(By this point in the series, John Buscema and Joe Sinnott had taken over as the art team. Buscema’s Thor may not have had the same level of barely contained action and kinetic pace, but his figurework was arguably more beautiful than Kirby’s, so he has that going for him.)

While Odin is locked in dangerous combat with the mysterious Infinity, Thor is lured away from the action by a strange faceless creature. The creature had been sent by Hela, to lure Thor to her for yet another attempt at ending his life prematurely.

Thor resists, and so Hela hits him with a powerful bolt of energy that acts as an aging spell.

As Thor rapidly ages toward his death, Hela departs, confident that she will be able to claim him very soon.


In the not too distant past, Hela had attempted to claim Odin’s spirit while he was in the throes of the Odin sleep, but his spirit proved too strong to be claimed, even by her. It split off into a powerful new entity she would subsequently name Infinity.

She allowed Balder to free the other half of Odin that had remained in his sleep pod, setting into motion the events of the past few issues.

This is a great cosmic panel by Buscema and Sinnott.

His two halves restored into one (with help from Loki and Karnilla) Odin has once again cheated death. But since Hela is dead set on taking a life, Odin stays true to form and offers up his son Thor in his place. (Odin is a dick.)


Hela mentally prepares for the task ahead of her, finally claiming the life of the Thunder God. She believes that by doing so, it will break Odin’s spirit, allowing her to forgo the painstaking task of collecting her victims slowly, one by one. (Finally, a bit of motivation for why she so eagerly pursues Thor.)

Loki has come to Hela’s domain, to inform her that Thor has attempted to avoid his fate by escaping to Midgard. (What a snitch. Anyone that has ever watched The Wire knows that snitches get stitches.)

Undeterred, Hela travels to Earth in search of Thor, disguising herself as a mortal woman. She is immediately threatened by two unsavory men attempting to rob her, so she kills them even though “it was not yet your time.” (That’s what you get for being assholes.)
Hela is delayed for a bit by a few illusions Thor placed in different locations across the planet. Annoyed, Hela decides to make Thor come to her by threatening the lives of firemen who are in the middle of fighting a fire.

When Dr. Blake gets the news over the radio that firemen are aging rapidly at the scene of an incident, he knows he must leap into action as Thor, even though Hela will surely be waiting.

Thor arrives in time to save the building and snuff out the fire. Thor prepares to fight off Hela yet again, but she threatens to kill all the mortals if he does not yield. Reluctantly, he does yield.


Balder pleads with Karnilla to open a window into the events on Midgard, so that Odin can see the danger Thor is in. Sufficiently convinced to intervene, Odin uses his power to remove the mortals from danger, giving Thor a chance to escape.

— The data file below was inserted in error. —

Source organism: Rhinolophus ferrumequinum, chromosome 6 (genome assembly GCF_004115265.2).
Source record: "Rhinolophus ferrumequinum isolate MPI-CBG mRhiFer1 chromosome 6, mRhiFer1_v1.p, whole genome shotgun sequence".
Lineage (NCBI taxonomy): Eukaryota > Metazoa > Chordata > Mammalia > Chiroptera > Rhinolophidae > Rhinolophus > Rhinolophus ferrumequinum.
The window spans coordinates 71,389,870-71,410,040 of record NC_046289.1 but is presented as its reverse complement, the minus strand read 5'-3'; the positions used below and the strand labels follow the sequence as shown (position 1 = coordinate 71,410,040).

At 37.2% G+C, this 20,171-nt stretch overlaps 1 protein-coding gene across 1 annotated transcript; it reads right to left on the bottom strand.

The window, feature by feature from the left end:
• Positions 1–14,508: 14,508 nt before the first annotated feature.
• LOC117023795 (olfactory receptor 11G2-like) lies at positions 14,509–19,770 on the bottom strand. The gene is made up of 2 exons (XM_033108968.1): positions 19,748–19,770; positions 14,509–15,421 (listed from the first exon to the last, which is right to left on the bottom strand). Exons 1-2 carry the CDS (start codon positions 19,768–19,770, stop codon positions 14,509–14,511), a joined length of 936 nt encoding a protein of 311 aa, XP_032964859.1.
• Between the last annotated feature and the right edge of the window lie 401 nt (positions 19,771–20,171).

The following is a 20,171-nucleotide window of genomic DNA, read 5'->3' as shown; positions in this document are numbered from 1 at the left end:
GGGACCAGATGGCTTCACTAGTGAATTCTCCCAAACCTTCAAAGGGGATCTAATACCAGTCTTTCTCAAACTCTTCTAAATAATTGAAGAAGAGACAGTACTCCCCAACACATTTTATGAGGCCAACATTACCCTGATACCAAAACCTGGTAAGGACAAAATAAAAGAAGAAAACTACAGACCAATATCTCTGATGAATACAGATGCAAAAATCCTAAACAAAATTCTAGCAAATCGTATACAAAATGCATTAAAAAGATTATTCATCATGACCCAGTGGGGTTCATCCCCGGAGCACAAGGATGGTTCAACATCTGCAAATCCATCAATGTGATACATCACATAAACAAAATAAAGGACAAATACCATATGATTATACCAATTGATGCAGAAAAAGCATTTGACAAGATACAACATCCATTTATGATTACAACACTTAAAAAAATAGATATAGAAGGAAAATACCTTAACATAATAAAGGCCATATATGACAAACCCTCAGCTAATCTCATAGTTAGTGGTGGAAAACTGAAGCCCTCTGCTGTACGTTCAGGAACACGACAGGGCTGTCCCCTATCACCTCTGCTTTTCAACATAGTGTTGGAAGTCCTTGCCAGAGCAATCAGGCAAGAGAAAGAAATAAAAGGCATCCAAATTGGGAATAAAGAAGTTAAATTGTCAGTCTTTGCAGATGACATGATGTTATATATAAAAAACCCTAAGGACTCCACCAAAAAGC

However, Hela is a master of all space and time, and Thor’s attempts to flee prove to be unsuccessful.

Hela moves in for the kill, but is interrupted by the arrival of Odin himself.

Hela is not impressed or deterred, and continues to move in for the kill on Thor. Odin intervenes, blasting Hela with his mighty scepter and killing her. Thor fears the consequences of killing death, and is quickly proven correct when the natural order of Earth is thrown into disarray. The population of insects triple, trees and plants overgrow and engulf the land, and people in pain are suffering without the sweet release of death.

Odin knows that he cannot allow a universe without death to continue, even if it means his son Thor will die, and so he returns Hela to life.

Restored to life, Hela quickly hits Thor with her trusty rapid aging gimmick. Odin uses his power to bring Sif to Midgard, so that she may be at the side of the man she loves as he dies. Instead, Sif pleads with Hela “woman to woman,” to spare Thor. (I’m not sure if this dialogue is sexist or not. Okay, it’s probably sexist. I make no excuses. Please read comics anyway.)

Sif offers to sacrifice her own life in exchange for Thor’s. Hela is so moved by the noble gesture, that she restores Thor to full vitality, and allows them all to live on that day. (Okay Hela, you already fell for this bit once, get your act together. Once a pitcher knows you can’t hit a fast ball, that’s all they’re going to throw at you.)

Before she departs, Hela makes sure to remind them to enjoy life while they have it, because they will all feel her touch eventually. (What a buzzkill.)

Hela, much like my beloved Karnilla, would make the most of her short time in the spotlight in her early comic book appearances. (Again, both women also seem highly enamored with overly complicated headgear. Coincidence? Yeah, probably.) So far, she’s been foiled every time from claiming the spirit of Thor as her own. Will she ever succeed? You should keep on reading and find out. Or maybe, MAYBE, if I’m feeling up to it, I’ll continue chronicling the adventures of Thor and Hela in a part 2. But you all have to be nice to each other.

Next time, maybe more Hela?